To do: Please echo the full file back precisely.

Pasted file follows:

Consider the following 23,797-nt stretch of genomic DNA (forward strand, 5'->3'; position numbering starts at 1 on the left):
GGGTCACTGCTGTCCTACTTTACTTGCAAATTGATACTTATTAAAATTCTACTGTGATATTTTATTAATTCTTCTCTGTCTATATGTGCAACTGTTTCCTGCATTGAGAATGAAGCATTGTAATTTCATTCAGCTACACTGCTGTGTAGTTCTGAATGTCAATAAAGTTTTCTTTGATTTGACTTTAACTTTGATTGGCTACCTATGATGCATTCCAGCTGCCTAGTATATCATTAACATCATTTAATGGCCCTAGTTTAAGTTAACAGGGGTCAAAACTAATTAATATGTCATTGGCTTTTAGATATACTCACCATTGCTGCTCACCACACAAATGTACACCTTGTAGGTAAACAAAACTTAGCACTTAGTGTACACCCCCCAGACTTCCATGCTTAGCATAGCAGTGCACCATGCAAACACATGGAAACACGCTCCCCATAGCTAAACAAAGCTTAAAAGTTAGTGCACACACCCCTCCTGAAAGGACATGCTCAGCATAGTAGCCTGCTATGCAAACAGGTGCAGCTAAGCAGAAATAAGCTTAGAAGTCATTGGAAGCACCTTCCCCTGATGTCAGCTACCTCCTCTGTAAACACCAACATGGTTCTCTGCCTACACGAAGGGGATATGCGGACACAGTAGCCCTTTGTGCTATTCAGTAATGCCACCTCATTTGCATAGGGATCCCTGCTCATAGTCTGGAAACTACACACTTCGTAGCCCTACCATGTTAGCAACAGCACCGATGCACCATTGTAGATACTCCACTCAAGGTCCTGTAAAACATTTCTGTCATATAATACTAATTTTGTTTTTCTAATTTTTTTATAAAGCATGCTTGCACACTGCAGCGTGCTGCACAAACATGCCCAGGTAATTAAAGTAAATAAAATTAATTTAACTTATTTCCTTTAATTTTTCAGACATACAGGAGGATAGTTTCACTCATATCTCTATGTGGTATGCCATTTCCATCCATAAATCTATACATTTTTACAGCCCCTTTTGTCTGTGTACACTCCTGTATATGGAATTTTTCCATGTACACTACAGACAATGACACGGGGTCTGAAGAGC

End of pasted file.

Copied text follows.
Consider the following 23,797-nt stretch of genomic DNA (forward strand, 5'->3'; position numbering starts at 1 on the left):
GGGTCACTGCTGTCCTACTTTACTTGCAAATTGATACTTATTAAAATTCTACTGTGATATTTTATTAATTCTTCTCTGTCTATATGTGCAACTGTTTCCTGCATTGAGAATGAAGCATTGTAATTTCATTCAGCTACACTGCTGTGTAGTTCTGAATGTCAATAAAGTTTTCTTTGATTTGACTTTAACTTTGATTGGCTACCTATGATGCATTCCAGCTGCCTAGTATATCATTAACATCATTTAATGGCCCTAGTTTAAGTTAACAGGGGTCAAAACTAATTAATATGTCATTGGCTTTTAGATATACTCACCATTGCTGCTCACCACACAAATGTACACCTTGTAGGTAAACAAAACTTAGCACTTAGTGTACACCCCCCAGACTTCCATGCTTAGCATAGCAGTGCACCATGCAAACACATGGAAACACGCTCCCCATAGCTAAACAAAGCTTAAAAGTTAGTGCACACACCCCTCCTGAAAGGACATGCTCAGCATAGTAGCCTGCTATGCAAACAGGTGCAGCTAAGCAGAAATAAGCTTAGAAGTCATTGGAAGCACCTTCCCCTGATGTCAGCTACCTCCTCTGTAAACACCAACATGGTTCTCTGCCTACACGAAGGGGATATGCGGACACAGTAGCCCTTTGTGCTATTCAGTAATGCCACCTCATTTGCATAGGGATCCCTGCTCATAGTCTGGAAACTACACACTTCGTAGCCCTACCATGTTAGCAACAGCACCGATGCACCATTGTAGATACTCCACTCAAGGTCCTGTAAAACATTTCTGTCATATAATACTAATTTTGTTTTTCTAATTTTTTTATAAAGCATGCTTGCACACTGCAGCGTGCTGCACAAACATGCCCAGGTAATTAAAGTAAATAAAATTAATTTAACTTATTTCCTTTAATTTTTCAGACATACAGGAGGATAGTTTCACTCATATCTCTATGTGGTATGCCATTTCCATCCATAAATCTATACATTTTTACAGCCCCTTTTGTCTGTGTACACTCCTGTATATGGAATTTTTCCATGTACACTACAGACAATGACACGGGGTCTGAAGAGC